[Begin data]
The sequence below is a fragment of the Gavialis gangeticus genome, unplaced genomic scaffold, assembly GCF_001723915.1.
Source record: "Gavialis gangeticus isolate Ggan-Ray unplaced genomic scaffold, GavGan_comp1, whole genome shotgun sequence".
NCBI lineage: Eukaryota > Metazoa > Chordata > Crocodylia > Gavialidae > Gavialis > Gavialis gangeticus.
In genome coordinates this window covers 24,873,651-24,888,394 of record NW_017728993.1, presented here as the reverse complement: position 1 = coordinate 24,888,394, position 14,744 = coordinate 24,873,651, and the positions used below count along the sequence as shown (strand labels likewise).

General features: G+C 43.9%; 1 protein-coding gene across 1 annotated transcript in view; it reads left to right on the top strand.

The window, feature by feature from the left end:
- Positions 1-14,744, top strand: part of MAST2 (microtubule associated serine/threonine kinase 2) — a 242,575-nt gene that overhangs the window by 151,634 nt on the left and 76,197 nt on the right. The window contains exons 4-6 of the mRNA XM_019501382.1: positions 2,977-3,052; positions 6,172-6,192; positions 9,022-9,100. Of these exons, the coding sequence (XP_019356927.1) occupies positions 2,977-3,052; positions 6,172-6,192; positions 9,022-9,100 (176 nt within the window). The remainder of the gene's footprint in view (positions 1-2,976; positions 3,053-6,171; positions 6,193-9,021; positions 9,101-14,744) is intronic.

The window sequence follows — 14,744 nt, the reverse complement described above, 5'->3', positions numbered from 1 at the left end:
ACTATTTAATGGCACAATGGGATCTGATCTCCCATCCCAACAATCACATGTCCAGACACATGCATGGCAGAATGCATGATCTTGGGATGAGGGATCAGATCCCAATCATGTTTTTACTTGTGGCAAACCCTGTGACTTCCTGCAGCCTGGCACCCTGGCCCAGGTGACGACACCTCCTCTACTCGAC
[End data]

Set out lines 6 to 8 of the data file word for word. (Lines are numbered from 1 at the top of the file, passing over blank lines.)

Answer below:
The window, feature by feature from the left end:
- Positions 1-14,744, top strand: part of MAST2 (microtubule associated serine/threonine kinase 2) — a 242,575-nt gene that overhangs the window by 151,634 nt on the left and 76,197 nt on the right. The window contains exons 4-6 of the mRNA XM_019501382.1: positions 2,977-3,052; positions 6,172-6,192; positions 9,022-9,100. Of these exons, the coding sequence (XP_019356927.1) occupies positions 2,977-3,052; positions 6,172-6,192; positions 9,022-9,100 (176 nt within the window). The remainder of the gene's footprint in view (positions 1-2,976; positions 3,053-6,171; positions 6,193-9,021; positions 9,101-14,744) is intronic.

The window sequence follows — 14,744 nt, the reverse complement described above, 5'->3', positions numbered from 1 at the left end: